This is what happens when men are completely in charge…take note, everyone.

@kristan_yeaton
Naturally you and I were not privy to all that occurred in the story but by your comments I can tell that basically you have no familiarity with the Hispanic cultures and their general mores…particularly of that time period which was exceedingly “machismo”. To think that it has changed in South or Central America is laughable because it is still overwhelmingly patriarchal. The SDA church would have even more influence over the poor girl marrying a man that was 15 years older than she. Not much to guess about who had “control” in the sad story.

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This is what happens when men are completely in charge…take note, everyone.

And when the church organization is more important than people.

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Kim
BOTH Isaias AND Rosa were FORCED into a life long relationship that neither of them Wanted. And were NOT prepared for at their developmental age. Neither had developed the thought of “Needing” another person at that time.

Actually, this is not much different from our Church making Rules and Regulations about Who can and Who cannot develop life-long relationships. This same pattern is in our World Wide Church, just in a different form.

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The Gospel is a release from bondage including ecclesicatical trappings. He went about doing good, let us follow Him. TZ

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I understand Hanz - and I could add my transgenartional story of right here, in Vienna, Austria. Believe me, I now overlook about 120 years of SDAs development in Germnany and here in Austria. Originally, SDAs were guided by Hommes de lettres, Czechowski, Erzberger, Conradi, my grandfather - being ordained in 1909, the teachers in Friedensau and the newly converted elders of the local churches. . Since some fifty years we simply have a decay : The reactionary melödy ins played. And a small chorus follows in singing the new - old song.

We now make a Blue Zone out of every local church, since the statement of medical ministry as the right arm of the message has at last to be cerished here now - the new attempt. We erect a little town , right out copying some New England settlement of 1850. even a dresscode is somewhere published, adoptiing faraiway “standards” of yesteryear- - just about being reactionary !

And Daniel & Revelation seminaries are held - with some 95 percent SDAs in the auditorium, harrdly one foreinger.

And our local SDA seminary teachers, “educating” the pastors of now and the future and everyone boasting some capital letters after his name justr show a poor scholarship, just teaching seondarty or tertiary “knowledges” - - Grandpa, sitting on your cloud in Heaven, please do not look down and never compare it with what you bothered about poor thgeologiocal - pastoral eduication in Neandertal around 1900 that led you to lifelong studystudystudy for your own - and so adapting yourself to the demands of the societies you lived in !!

(When my grandfather from the Lower Rhine was sent to Vienna, he had for exaple studied Hitlers “Mein Kampf”, Kundschaks “Christliche Soziallehre”, Kautzkys “Austromarxism”, a Manual of Catholic Dogmatics, - -and could hold a balanc between all those parties in a civil war atmosphere !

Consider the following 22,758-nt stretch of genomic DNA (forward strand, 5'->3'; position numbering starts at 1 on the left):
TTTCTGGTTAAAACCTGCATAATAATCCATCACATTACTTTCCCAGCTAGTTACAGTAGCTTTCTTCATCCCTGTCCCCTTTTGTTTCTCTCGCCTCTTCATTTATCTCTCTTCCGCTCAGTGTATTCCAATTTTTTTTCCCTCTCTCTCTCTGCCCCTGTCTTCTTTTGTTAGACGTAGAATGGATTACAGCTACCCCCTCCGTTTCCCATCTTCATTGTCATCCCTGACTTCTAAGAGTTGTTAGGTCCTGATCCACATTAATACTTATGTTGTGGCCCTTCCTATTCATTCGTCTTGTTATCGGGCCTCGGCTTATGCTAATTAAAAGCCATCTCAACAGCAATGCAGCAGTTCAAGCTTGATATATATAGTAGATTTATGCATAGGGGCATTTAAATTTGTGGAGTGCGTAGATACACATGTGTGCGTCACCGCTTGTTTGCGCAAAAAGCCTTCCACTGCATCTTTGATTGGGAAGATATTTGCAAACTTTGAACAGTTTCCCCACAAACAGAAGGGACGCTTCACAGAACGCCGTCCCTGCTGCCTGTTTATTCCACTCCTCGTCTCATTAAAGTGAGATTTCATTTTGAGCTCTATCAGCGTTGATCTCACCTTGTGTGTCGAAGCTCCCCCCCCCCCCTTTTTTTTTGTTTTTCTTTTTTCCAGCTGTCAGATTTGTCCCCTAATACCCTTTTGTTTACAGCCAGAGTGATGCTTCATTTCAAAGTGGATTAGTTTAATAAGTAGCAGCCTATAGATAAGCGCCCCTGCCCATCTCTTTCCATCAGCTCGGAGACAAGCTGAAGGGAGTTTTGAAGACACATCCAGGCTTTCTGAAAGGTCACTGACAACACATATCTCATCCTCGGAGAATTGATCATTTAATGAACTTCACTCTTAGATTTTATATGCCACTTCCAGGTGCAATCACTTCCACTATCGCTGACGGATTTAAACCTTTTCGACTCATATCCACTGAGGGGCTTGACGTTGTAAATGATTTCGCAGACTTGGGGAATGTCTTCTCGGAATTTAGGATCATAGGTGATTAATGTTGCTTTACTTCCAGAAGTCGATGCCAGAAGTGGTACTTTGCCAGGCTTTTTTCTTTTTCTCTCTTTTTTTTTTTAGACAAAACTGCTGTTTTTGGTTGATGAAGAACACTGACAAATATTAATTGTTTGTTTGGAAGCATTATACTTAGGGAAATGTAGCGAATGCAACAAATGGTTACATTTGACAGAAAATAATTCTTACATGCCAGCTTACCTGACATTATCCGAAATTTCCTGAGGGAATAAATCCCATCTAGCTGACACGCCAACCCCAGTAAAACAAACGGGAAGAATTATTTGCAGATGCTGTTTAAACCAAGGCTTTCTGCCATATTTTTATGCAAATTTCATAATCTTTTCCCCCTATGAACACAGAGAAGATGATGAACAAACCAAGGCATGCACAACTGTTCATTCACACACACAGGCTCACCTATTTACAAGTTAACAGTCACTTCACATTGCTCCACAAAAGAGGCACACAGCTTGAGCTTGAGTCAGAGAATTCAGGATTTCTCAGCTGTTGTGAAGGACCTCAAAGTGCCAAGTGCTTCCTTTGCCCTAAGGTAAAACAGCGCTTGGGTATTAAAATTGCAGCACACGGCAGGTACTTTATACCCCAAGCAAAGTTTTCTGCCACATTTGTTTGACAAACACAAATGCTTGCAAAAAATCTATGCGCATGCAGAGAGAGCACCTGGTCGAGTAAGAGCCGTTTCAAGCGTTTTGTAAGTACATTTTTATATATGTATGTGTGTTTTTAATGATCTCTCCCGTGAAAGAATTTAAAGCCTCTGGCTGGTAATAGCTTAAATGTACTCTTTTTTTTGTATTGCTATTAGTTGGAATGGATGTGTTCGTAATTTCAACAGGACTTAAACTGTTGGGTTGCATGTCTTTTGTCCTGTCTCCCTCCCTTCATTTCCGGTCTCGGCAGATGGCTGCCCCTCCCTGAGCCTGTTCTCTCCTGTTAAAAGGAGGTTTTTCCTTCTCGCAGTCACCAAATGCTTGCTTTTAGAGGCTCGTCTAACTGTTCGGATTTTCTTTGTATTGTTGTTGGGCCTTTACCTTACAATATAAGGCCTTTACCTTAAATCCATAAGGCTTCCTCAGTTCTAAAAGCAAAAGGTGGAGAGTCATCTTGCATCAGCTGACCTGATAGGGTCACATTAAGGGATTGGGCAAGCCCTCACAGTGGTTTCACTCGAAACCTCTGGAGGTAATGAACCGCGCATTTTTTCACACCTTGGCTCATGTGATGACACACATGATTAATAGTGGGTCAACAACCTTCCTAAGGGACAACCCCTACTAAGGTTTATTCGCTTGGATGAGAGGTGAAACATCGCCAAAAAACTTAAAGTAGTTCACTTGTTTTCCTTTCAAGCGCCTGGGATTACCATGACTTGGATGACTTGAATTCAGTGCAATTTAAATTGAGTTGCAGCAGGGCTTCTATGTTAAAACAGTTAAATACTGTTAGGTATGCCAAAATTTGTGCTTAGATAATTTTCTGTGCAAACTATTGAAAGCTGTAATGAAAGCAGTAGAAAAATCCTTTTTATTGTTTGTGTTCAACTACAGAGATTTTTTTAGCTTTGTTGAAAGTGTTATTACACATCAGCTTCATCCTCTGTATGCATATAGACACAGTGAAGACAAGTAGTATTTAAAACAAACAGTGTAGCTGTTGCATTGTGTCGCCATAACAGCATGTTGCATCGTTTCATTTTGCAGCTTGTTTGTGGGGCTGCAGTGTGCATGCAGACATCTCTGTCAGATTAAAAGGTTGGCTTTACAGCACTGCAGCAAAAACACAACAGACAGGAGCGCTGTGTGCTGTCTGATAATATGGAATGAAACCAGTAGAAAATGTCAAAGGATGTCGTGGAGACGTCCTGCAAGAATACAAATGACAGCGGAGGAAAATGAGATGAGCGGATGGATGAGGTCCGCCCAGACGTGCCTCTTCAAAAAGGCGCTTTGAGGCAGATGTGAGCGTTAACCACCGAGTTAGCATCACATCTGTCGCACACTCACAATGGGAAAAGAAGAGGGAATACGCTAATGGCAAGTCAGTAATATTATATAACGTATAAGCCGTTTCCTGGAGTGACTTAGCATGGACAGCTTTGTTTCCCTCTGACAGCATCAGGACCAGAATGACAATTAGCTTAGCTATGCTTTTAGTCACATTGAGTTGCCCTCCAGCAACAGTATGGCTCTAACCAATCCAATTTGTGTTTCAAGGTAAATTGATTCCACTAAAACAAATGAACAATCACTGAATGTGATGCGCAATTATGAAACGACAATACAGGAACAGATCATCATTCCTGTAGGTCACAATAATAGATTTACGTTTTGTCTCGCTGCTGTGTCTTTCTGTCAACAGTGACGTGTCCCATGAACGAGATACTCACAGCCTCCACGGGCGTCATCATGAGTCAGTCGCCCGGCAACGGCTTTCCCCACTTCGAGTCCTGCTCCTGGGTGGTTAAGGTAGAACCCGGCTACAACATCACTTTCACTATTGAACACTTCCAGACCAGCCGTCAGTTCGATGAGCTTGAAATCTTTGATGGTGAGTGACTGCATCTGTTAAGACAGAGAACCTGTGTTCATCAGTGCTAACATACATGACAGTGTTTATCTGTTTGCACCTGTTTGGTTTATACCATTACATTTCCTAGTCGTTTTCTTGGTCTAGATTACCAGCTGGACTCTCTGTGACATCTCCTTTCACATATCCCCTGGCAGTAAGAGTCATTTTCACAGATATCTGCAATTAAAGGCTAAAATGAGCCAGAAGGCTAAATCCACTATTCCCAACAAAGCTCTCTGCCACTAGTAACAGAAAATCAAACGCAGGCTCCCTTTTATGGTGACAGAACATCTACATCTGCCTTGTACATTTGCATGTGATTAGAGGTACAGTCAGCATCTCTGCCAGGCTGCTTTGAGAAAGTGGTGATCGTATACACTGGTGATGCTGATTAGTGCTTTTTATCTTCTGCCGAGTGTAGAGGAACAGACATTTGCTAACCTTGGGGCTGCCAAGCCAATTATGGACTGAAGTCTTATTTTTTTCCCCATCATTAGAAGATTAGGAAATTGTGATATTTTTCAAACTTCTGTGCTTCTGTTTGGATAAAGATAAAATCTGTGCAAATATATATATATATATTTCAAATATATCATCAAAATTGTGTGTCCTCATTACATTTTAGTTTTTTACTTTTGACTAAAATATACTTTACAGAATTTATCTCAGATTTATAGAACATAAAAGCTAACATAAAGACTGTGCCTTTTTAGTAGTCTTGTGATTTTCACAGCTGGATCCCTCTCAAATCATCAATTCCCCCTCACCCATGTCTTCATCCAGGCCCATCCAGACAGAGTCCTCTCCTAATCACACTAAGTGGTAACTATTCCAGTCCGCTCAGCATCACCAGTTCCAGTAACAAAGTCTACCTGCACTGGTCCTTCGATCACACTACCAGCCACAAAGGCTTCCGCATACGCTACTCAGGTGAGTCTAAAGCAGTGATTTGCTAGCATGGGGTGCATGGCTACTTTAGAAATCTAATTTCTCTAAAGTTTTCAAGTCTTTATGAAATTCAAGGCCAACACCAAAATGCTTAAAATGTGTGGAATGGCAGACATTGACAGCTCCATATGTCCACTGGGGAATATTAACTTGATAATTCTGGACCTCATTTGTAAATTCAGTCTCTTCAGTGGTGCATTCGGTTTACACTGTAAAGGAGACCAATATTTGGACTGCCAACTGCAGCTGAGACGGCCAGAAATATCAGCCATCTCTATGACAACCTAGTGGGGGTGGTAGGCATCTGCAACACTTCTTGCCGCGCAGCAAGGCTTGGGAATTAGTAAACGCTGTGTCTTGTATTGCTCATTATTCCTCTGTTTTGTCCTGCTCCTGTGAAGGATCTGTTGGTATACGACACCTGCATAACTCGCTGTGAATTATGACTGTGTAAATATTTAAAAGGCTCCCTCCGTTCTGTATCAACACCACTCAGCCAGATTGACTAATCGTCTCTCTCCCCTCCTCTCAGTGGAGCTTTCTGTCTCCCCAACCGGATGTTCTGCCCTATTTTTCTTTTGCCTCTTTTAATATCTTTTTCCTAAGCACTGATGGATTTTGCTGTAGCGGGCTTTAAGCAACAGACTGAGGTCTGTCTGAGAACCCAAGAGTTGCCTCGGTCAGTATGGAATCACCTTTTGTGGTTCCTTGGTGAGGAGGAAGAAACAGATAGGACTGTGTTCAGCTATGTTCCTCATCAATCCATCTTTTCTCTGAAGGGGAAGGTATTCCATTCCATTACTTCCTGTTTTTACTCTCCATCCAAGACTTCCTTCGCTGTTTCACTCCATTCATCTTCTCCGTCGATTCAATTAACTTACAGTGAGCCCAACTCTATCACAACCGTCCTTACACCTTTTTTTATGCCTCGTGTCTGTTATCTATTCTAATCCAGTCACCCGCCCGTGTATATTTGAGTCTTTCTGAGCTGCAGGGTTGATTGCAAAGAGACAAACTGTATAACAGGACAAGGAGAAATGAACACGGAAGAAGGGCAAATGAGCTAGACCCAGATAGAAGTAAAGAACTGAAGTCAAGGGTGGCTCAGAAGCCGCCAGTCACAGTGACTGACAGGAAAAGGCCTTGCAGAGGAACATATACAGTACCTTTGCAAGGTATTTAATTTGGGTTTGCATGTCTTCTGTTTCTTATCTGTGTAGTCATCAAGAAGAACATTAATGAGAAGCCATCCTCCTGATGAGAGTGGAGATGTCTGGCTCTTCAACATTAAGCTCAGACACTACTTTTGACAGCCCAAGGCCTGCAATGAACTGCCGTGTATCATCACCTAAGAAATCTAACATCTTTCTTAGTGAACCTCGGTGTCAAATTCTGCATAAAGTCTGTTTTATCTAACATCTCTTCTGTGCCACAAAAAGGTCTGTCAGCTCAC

Yes, and he had Harnacks “Neutestamentliche Apogryphen” and Schlatters “Die Geschichte der ersten Christen” in his library, and Rankes “Geschichte der Paepste” - - -

.

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Educated far beyond what our founders were, many of “us” have come to understand that what they began must be both kept “pure” and reinterpreted as culture changes and learning improves. A famous European theologian who had mentored several Adventist students in Ph.D programs once told me that “you Adventists have much to say about apocalyptic, but you need to learn to say it with greater sophistication.” The Millerites “waited for Jesus” by preaching the imminent return, giving all to the cause, and then gathering at the expected hour. They were “right” to embrace a New Testament teaching that had faded, to a large extent, into oblivion (like Luther perhaps?). When Adventism began, it took the kernel and grew a different movement around the Second Advent, one which preached the imminent return, but established schools (when most people barely possessed a grade school education), a medical work (which included cooperating with the temperance movement in the USA), and a publishing effort. Why?

Minds educated to reason clearly and be informed about culture and science, are better able to pursue the “truth” in all things (which improves lives in every way), including the Bible (schools); Bodies (not just Adventist) kept healthy are also free to enjoy God’s gifts, including learning and meaningful work (both in the church and outside it–medical work); and when the only media available was print, publishing church teaching was to augment public proclamation of the “message.”

It is true that our focus on imminence shaped many of our earliest decisions about the methods we should use in relation to the larger world. And, as you point out, the “delay” means we should rethink how we do our proclamation. Hans is suggesting that from the beginning, we should have thought more (when given the opportunity) about helping to change social and political structures for entire communities and even nations. Looking back from his vantage point at his own country, he is able to see how things might have been done more faithfully and left a more lasting legacy.

This is healthy in my view, and good for the church. Social justice (which we have only recently embraced in many quarters, but not all) is not the social gospel, but the gospel itself. When James White went to Mississippi to teach African-Americans how to read so they could examine Scripture directly (schools, publishing), he was attacked for giving an education to people who might learn that they had rights that were being abused. When along with some others SDA’s made vegetarianism “cool” in society (medical work), we inadvertently challenged the meat industry. This is all good, and worthy of Jesus-followers who wait for the “return.” When, in our own communal life, we tolerate racism, misogyny and bigotry in any form, we are no longer waiting “worthily” for the return nor are we able to preach it with credibility.